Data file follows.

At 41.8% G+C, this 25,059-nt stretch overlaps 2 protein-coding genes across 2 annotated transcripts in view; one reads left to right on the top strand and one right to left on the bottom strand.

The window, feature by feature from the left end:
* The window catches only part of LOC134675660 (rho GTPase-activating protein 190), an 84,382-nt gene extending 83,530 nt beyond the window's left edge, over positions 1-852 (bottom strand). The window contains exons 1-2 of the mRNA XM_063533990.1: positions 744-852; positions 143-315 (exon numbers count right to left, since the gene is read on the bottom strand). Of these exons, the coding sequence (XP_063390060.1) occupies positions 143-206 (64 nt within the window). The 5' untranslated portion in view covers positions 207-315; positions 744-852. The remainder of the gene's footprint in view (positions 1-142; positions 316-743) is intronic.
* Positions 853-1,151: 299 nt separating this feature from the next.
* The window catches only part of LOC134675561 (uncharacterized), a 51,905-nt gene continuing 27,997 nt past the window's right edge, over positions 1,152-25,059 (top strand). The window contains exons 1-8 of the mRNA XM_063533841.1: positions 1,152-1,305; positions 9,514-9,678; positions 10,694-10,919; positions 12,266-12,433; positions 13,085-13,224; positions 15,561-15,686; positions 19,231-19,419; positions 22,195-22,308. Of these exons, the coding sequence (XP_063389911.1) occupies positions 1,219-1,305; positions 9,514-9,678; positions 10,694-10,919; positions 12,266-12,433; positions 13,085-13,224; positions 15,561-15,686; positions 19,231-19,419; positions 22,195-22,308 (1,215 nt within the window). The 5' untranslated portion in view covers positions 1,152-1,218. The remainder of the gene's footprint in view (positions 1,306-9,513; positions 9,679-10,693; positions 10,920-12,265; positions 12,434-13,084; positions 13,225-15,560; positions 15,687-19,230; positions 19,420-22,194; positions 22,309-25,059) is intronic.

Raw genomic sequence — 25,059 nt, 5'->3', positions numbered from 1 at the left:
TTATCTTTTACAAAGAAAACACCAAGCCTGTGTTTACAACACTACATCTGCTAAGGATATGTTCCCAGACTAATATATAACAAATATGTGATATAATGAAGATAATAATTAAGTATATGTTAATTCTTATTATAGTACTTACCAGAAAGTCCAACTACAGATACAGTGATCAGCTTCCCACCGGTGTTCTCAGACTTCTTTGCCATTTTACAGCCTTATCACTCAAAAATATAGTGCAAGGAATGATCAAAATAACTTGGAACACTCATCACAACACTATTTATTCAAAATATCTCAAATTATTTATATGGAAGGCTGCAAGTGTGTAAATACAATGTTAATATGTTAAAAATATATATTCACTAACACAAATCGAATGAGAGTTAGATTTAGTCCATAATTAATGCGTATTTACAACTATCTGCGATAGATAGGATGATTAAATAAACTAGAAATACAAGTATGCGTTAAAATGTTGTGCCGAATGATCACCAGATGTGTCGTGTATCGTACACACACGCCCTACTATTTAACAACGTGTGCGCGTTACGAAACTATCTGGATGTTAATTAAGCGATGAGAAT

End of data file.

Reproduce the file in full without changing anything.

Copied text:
At 41.8% G+C, this 25,059-nt stretch overlaps 2 protein-coding genes across 2 annotated transcripts in view; one reads left to right on the top strand and one right to left on the bottom strand.

The window, feature by feature from the left end:
* The window catches only part of LOC134675660 (rho GTPase-activating protein 190), an 84,382-nt gene extending 83,530 nt beyond the window's left edge, over positions 1-852 (bottom strand). The window contains exons 1-2 of the mRNA XM_063533990.1: positions 744-852; positions 143-315 (exon numbers count right to left, since the gene is read on the bottom strand). Of these exons, the coding sequence (XP_063390060.1) occupies positions 143-206 (64 nt within the window). The 5' untranslated portion in view covers positions 207-315; positions 744-852. The remainder of the gene's footprint in view (positions 1-142; positions 316-743) is intronic.
* Positions 853-1,151: 299 nt separating this feature from the next.
* The window catches only part of LOC134675561 (uncharacterized), a 51,905-nt gene continuing 27,997 nt past the window's right edge, over positions 1,152-25,059 (top strand). The window contains exons 1-8 of the mRNA XM_063533841.1: positions 1,152-1,305; positions 9,514-9,678; positions 10,694-10,919; positions 12,266-12,433; positions 13,085-13,224; positions 15,561-15,686; positions 19,231-19,419; positions 22,195-22,308. Of these exons, the coding sequence (XP_063389911.1) occupies positions 1,219-1,305; positions 9,514-9,678; positions 10,694-10,919; positions 12,266-12,433; positions 13,085-13,224; positions 15,561-15,686; positions 19,231-19,419; positions 22,195-22,308 (1,215 nt within the window). The 5' untranslated portion in view covers positions 1,152-1,218. The remainder of the gene's footprint in view (positions 1,306-9,513; positions 9,679-10,693; positions 10,920-12,265; positions 12,434-13,084; positions 13,225-15,560; positions 15,687-19,230; positions 19,420-22,194; positions 22,309-25,059) is intronic.

Raw genomic sequence — 25,059 nt, 5'->3', positions numbered from 1 at the left:
TTATCTTTTACAAAGAAAACACCAAGCCTGTGTTTACAACACTACATCTGCTAAGGATATGTTCCCAGACTAATATATAACAAATATGTGATATAATGAAGATAATAATTAAGTATATGTTAATTCTTATTATAGTACTTACCAGAAAGTCCAACTACAGATACAGTGATCAGCTTCCCACCGGTGTTCTCAGACTTCTTTGCCATTTTACAGCCTTATCACTCAAAAATATAGTGCAAGGAATGATCAAAATAACTTGGAACACTCATCACAACACTATTTATTCAAAATATCTCAAATTATTTATATGGAAGGCTGCAAGTGTGTAAATACAATGTTAATATGTTAAAAATATATATTCACTAACACAAATCGAATGAGAGTTAGATTTAGTCCATAATTAATGCGTATTTACAACTATCTGCGATAGATAGGATGATTAAATAAACTAGAAATACAAGTATGCGTTAAAATGTTGTGCCGAATGATCACCAGATGTGTCGTGTATCGTACACACACGCCCTACTATTTAACAACGTGTGCGCGTTACGAAACTATCTGGATGTTAATTAAGCGATGAGAAT